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Fast-tracking professors is key to transformation
13 May 2016 | Story Helen Swingler. Photo Michael Hammond.
In 1986, halfway through his medical degree at the University of Natal, Bongani Mayosi took a year off to do pure research (BMedSci), returning later to finish his MBChB. It was one of the crucial factors that fast-tracked his journey to a full professorship only three years after getting his PhD at Oxford in 2003.
Mayosi believes these factors can be replicated in the faculty to boost transformation.
“We can create professors in five to 10 years after completion of professional training, but the conditions have to be right,” says the dean-designate who will lead the faculty from 1 September this year.
The shortage of black, especially black women, professors has been a stubborn obstacle to transformation where the faculty’s current cohort is predominantly white, ageing and male.
But growing a new and diverse cohort of professors takes careful planning and commitment, both in the faculty and the university, says Mayosi.
“In academia, the path is well-trodden. There are formulae and the rules are clear. But we [the university] must provide the system.”
His own journey began in a church mission hall in the Eastern Cape where volunteer parents taught him. He matriculated at 15 and followed his father into medicine. Fortunately, he fell in love with research early and by the time he’d graduated as a new doctor in 1989, he’d published two papers, the first in the South African Journal of Science.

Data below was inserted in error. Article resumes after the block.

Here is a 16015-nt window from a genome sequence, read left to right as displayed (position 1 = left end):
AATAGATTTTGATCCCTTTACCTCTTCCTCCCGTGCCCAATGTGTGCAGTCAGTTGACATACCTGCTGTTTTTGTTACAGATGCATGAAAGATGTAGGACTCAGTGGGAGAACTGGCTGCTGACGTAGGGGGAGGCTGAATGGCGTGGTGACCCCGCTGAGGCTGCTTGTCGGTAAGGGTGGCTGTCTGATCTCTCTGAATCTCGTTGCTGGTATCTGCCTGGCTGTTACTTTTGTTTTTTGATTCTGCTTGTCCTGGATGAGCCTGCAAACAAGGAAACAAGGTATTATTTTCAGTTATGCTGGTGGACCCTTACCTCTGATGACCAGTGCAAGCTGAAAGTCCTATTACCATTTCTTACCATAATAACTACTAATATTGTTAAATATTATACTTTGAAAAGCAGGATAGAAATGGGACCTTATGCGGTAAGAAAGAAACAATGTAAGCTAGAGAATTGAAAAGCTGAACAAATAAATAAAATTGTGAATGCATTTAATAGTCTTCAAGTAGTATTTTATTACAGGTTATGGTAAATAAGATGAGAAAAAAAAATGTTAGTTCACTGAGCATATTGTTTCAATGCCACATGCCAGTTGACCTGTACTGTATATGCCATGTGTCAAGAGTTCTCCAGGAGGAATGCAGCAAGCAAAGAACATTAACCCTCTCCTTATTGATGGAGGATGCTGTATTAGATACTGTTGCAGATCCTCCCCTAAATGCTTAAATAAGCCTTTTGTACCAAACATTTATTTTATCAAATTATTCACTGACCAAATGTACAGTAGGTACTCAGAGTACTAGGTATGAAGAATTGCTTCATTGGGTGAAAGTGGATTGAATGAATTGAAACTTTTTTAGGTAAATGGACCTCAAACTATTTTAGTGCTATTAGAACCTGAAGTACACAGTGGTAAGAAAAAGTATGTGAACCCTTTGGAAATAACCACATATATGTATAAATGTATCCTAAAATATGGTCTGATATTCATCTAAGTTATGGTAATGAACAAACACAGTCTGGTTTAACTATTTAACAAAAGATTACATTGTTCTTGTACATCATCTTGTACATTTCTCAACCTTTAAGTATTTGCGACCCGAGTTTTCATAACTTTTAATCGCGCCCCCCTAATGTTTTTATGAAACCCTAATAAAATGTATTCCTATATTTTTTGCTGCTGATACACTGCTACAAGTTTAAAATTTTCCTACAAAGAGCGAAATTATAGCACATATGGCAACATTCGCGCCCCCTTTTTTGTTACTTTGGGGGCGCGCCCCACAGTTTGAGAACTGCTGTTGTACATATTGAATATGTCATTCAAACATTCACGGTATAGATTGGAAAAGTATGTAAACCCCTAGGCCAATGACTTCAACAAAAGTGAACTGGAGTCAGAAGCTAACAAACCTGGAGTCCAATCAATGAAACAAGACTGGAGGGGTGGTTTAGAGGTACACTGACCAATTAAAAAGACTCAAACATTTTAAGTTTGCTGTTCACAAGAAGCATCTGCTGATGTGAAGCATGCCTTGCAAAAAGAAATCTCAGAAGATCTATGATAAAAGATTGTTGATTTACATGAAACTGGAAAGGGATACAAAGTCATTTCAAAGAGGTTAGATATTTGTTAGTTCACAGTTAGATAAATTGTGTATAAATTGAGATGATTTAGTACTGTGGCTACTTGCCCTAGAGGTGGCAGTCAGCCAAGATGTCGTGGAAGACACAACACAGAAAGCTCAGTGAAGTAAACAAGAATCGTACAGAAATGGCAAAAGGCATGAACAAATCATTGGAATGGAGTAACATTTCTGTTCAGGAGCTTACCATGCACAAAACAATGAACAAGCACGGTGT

But even with “a bit of a head start”, Mayosi believes he took too long to become a professor.
“It was long only by neglect. These things must be planned. If I’d struck gold early – if I’d found a good supervisor and a good topic that could have lead to good papers and outputs early – I could have got there faster.”
Four success factors
Early exposure to research is the first of four factors he believes are vital to grooming a new cohort of professors. “We have a responsibility to instill a love of knowledge and research early in our undergraduates, but we must also expose them to an early stint of full-time research at a reputable institution. If you want to produce a Nobel prize-winner, they must be exposed to research when they’re young.”
The faculty already has in place an “interrupted” medical degree where medical students can take a one-year research degree at honours level before continuing their studies, as he did as an undergraduate. This programme has now been adopted and funded by the Medical Research Council as the National Medical Student Research Training Programme for South Africa.